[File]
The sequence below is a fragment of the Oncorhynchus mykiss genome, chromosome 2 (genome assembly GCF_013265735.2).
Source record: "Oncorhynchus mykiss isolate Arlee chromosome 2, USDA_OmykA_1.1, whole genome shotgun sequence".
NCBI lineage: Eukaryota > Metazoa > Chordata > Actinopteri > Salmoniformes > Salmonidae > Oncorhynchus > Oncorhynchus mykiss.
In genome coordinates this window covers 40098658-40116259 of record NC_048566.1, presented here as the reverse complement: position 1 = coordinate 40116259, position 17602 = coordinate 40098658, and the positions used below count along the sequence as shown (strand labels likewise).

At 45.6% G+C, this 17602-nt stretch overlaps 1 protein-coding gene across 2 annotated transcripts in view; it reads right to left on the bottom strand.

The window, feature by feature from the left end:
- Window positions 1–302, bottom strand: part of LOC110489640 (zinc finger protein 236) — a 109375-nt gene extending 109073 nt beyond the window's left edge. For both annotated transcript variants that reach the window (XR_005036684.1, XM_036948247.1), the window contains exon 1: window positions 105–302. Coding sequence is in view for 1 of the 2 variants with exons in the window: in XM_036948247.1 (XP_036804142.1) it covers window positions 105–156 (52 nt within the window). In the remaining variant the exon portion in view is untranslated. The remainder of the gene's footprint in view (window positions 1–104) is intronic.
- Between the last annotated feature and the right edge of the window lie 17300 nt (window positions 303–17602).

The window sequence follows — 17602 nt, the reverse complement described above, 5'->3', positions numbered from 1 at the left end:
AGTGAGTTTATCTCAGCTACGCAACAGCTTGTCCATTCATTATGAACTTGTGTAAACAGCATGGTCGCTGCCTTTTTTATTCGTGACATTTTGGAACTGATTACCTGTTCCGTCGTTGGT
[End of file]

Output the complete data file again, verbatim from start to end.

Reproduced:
The sequence below is a fragment of the Oncorhynchus mykiss genome, chromosome 2 (genome assembly GCF_013265735.2).
Source record: "Oncorhynchus mykiss isolate Arlee chromosome 2, USDA_OmykA_1.1, whole genome shotgun sequence".
NCBI lineage: Eukaryota > Metazoa > Chordata > Actinopteri > Salmoniformes > Salmonidae > Oncorhynchus > Oncorhynchus mykiss.
In genome coordinates this window covers 40098658-40116259 of record NC_048566.1, presented here as the reverse complement: position 1 = coordinate 40116259, position 17602 = coordinate 40098658, and the positions used below count along the sequence as shown (strand labels likewise).

At 45.6% G+C, this 17602-nt stretch overlaps 1 protein-coding gene across 2 annotated transcripts in view; it reads right to left on the bottom strand.

The window, feature by feature from the left end:
- Window positions 1–302, bottom strand: part of LOC110489640 (zinc finger protein 236) — a 109375-nt gene extending 109073 nt beyond the window's left edge. For both annotated transcript variants that reach the window (XR_005036684.1, XM_036948247.1), the window contains exon 1: window positions 105–302. Coding sequence is in view for 1 of the 2 variants with exons in the window: in XM_036948247.1 (XP_036804142.1) it covers window positions 105–156 (52 nt within the window). In the remaining variant the exon portion in view is untranslated. The remainder of the gene's footprint in view (window positions 1–104) is intronic.
- Between the last annotated feature and the right edge of the window lie 17300 nt (window positions 303–17602).

The window sequence follows — 17602 nt, the reverse complement described above, 5'->3', positions numbered from 1 at the left end:
AGTGAGTTTATCTCAGCTACGCAACAGCTTGTCCATTCATTATGAACTTGTGTAAACAGCATGGTCGCTGCCTTTTTTATTCGTGACATTTTGGAACTGATTACCTGTTCCGTCGTTGGT